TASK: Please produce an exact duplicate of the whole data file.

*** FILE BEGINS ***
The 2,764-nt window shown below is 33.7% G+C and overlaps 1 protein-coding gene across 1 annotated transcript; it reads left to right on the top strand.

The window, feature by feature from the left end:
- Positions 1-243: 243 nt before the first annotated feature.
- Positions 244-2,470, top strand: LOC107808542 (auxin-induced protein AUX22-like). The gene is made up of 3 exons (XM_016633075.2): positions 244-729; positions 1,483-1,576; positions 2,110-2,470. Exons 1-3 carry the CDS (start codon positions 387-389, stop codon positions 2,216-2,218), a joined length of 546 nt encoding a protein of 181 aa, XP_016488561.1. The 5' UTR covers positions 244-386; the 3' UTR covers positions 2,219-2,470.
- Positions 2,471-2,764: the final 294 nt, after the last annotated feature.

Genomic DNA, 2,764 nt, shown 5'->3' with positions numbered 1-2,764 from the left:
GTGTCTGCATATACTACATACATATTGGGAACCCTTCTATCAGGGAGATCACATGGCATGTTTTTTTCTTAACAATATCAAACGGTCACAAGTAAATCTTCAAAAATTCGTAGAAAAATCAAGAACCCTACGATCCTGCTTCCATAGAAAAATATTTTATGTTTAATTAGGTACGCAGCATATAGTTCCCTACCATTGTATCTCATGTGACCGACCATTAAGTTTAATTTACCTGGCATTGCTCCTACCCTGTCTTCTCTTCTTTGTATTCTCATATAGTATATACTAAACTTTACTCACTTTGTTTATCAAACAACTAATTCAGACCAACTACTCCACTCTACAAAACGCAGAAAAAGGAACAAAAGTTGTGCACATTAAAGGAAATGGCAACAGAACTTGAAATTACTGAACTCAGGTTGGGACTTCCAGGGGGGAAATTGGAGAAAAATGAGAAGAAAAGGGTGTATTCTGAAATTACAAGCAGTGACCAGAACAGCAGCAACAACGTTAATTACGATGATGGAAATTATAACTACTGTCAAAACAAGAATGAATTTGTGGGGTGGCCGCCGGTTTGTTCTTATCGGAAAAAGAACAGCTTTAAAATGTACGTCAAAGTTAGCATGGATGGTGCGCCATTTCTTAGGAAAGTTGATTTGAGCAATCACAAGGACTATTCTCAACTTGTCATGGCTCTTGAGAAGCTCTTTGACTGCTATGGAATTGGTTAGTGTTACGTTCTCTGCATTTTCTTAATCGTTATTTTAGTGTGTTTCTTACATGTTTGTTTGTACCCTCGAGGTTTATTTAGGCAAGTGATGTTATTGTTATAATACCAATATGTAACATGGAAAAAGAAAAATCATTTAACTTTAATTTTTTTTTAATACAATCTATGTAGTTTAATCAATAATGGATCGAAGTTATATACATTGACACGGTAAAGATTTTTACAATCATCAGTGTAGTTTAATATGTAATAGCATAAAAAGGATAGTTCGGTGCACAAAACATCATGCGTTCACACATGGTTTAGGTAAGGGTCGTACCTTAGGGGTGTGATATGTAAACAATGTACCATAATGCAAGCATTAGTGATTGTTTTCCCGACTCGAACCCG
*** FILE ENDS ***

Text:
The 2,764-nt window shown below is 33.7% G+C and overlaps 1 protein-coding gene across 1 annotated transcript; it reads left to right on the top strand.

The window, feature by feature from the left end:
- Positions 1-243: 243 nt before the first annotated feature.
- Positions 244-2,470, top strand: LOC107808542 (auxin-induced protein AUX22-like). The gene is made up of 3 exons (XM_016633075.2): positions 244-729; positions 1,483-1,576; positions 2,110-2,470. Exons 1-3 carry the CDS (start codon positions 387-389, stop codon positions 2,216-2,218), a joined length of 546 nt encoding a protein of 181 aa, XP_016488561.1. The 5' UTR covers positions 244-386; the 3' UTR covers positions 2,219-2,470.
- Positions 2,471-2,764: the final 294 nt, after the last annotated feature.

Genomic DNA, 2,764 nt, shown 5'->3' with positions numbered 1-2,764 from the left:
GTGTCTGCATATACTACATACATATTGGGAACCCTTCTATCAGGGAGATCACATGGCATGTTTTTTTCTTAACAATATCAAACGGTCACAAGTAAATCTTCAAAAATTCGTAGAAAAATCAAGAACCCTACGATCCTGCTTCCATAGAAAAATATTTTATGTTTAATTAGGTACGCAGCATATAGTTCCCTACCATTGTATCTCATGTGACCGACCATTAAGTTTAATTTACCTGGCATTGCTCCTACCCTGTCTTCTCTTCTTTGTATTCTCATATAGTATATACTAAACTTTACTCACTTTGTTTATCAAACAACTAATTCAGACCAACTACTCCACTCTACAAAACGCAGAAAAAGGAACAAAAGTTGTGCACATTAAAGGAAATGGCAACAGAACTTGAAATTACTGAACTCAGGTTGGGACTTCCAGGGGGGAAATTGGAGAAAAATGAGAAGAAAAGGGTGTATTCTGAAATTACAAGCAGTGACCAGAACAGCAGCAACAACGTTAATTACGATGATGGAAATTATAACTACTGTCAAAACAAGAATGAATTTGTGGGGTGGCCGCCGGTTTGTTCTTATCGGAAAAAGAACAGCTTTAAAATGTACGTCAAAGTTAGCATGGATGGTGCGCCATTTCTTAGGAAAGTTGATTTGAGCAATCACAAGGACTATTCTCAACTTGTCATGGCTCTTGAGAAGCTCTTTGACTGCTATGGAATTGGTTAGTGTTACGTTCTCTGCATTTTCTTAATCGTTATTTTAGTGTGTTTCTTACATGTTTGTTTGTACCCTCGAGGTTTATTTAGGCAAGTGATGTTATTGTTATAATACCAATATGTAACATGGAAAAAGAAAAATCATTTAACTTTAATTTTTTTTTAATACAATCTATGTAGTTTAATCAATAATGGATCGAAGTTATATACATTGACACGGTAAAGATTTTTACAATCATCAGTGTAGTTTAATATGTAATAGCATAAAAAGGATAGTTCGGTGCACAAAACATCATGCGTTCACACATGGTTTAGGTAAGGGTCGTACCTTAGGGGTGTGATATGTAAACAATGTACCATAATGCAAGCATTAGTGATTGTTTTCCCGACTCGAACCCG